Russian diplomat 'beat Mongolian rapper over Swastika outfit'
A top Mongolian rapper was beaten into a coma by a Russian diplomat after wearing a swastika on stage, his lawyer and family have claimed.
Amarmandakh Sukhbaatar was performing in the country's capital Ulan Bator when the alleged attack took place.
Russian news reports said he was hit over the head with a bottle and repeatedly kicked in the face.
The Russian embassy said it was investigating, but called local press reports "distorted".
The rapper had taken to the stage in a red deel - a Mongolian robe - embroidered with a swastika.
Though associated with the Nazis, the swastika is a traditional symbol in Mongolia that pre-dates Hitler.
Mr Sukhbaatar's father, Sevjidiin Sukhbaatar, told a news conference that his son spent about 10 days in a coma after the beating.
"My son was hit in the face several times with a metal object and was seriously injured. His brain was seriously hurt," he said.
Mr Sukhbaatar displayed a book of traditional swastika patterns to emphasise that it is not a hate symbol in his country.
The Russian official accused of attacking the rapper has not been identified.
In a statement, the Russian embassy said it was investigating press and social media reports of the assault.
"According to our preliminary information," it said, the reports were "distorted, particularly about the date, the number of participants and the circumstances of the accident".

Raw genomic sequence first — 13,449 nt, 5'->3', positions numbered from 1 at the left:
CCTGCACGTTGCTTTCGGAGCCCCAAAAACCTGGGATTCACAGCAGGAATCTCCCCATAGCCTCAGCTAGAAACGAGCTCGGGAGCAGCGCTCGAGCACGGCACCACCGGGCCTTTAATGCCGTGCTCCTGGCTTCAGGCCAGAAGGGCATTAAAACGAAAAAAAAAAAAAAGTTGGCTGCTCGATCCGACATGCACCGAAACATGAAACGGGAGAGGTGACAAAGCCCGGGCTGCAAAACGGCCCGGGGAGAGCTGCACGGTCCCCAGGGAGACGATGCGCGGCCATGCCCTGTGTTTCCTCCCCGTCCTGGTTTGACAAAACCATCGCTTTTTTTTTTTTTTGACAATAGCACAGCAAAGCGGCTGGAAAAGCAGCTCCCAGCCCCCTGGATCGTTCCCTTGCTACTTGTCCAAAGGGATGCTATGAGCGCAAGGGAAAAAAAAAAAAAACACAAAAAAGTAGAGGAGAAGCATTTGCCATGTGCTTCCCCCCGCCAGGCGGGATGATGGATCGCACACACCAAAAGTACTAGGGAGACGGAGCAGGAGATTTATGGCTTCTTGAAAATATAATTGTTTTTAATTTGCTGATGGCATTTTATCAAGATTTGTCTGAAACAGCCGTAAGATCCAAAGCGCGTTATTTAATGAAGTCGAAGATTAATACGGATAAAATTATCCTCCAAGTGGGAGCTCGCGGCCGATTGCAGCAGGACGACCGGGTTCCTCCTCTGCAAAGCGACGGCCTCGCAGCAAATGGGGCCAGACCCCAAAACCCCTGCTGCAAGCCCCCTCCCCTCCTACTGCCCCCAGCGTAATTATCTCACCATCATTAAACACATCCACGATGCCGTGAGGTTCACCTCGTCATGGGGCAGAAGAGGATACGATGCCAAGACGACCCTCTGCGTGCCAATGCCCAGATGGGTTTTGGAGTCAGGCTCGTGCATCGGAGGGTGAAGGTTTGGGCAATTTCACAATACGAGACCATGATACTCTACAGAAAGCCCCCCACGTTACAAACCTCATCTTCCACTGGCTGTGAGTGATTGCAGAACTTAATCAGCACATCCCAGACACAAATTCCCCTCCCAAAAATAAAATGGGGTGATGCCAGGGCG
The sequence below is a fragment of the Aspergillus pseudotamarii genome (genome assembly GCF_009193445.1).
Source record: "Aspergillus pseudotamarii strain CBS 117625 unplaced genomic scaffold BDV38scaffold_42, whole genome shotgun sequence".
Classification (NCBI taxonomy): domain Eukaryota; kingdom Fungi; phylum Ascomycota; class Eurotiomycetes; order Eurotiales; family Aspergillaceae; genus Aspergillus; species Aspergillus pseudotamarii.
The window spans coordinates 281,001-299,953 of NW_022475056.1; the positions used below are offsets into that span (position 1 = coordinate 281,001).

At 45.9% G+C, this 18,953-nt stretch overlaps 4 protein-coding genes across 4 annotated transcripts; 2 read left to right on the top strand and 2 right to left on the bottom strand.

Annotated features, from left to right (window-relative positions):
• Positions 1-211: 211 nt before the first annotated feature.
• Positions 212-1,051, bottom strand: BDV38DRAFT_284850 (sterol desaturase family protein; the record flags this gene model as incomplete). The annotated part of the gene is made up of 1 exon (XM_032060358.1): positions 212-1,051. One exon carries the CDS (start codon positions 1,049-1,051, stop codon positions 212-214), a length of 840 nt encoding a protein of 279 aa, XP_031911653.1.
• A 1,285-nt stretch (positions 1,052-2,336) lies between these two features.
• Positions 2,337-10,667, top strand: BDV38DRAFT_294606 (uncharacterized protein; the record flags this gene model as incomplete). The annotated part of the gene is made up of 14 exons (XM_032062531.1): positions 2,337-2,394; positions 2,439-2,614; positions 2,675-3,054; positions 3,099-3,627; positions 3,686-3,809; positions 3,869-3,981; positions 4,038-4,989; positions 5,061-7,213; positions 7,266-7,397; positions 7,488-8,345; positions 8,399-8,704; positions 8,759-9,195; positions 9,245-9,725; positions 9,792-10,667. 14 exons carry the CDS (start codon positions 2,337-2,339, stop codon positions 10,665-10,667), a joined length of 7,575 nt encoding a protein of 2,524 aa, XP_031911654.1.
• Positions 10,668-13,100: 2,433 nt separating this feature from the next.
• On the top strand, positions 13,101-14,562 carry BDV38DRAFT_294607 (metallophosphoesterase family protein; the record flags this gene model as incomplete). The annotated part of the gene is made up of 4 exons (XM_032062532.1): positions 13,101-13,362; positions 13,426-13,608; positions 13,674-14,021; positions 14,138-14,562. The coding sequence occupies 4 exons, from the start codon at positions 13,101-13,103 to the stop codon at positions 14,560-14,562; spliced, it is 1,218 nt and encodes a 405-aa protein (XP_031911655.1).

Tens of millions of Soviet citizens died fighting the forces of Nazi Germany during World War Two.
Symbol of eternity
The swastika is believed to have originated in India thousands of years ago, and was used in Mongolia as a symbol of eternity centuries before the Third Reich.
Amarmandakh Sukhbaatar - who is known as Amraa and is the lead singer of the band Khar Sarnai [Black Rose] - frequently wears the symbol on stage, and his songs often refer to his country's history, culture and identity.
The swastika is also used by groups on Mongolia's far-right however.
The musician's lawyer, father, and a band member denied reports on social media that he shouted "Heil Hitler" at the show.
Lawyer Gankhuugiin Batbayar said the suspect in the beating had not been arrested, adding: "[He] must be investigated according to Mongolian law, no matter his status or immunity as a diplomat".
A police spokesman told the AFP news agency that the case was under investigation.
"The suspect is a Russian diplomatic officer and the reason he wasn't kept in detention is the injury is not serious," he said.
"It's not true that the suspect wasn't arrested because of diplomatic immunity."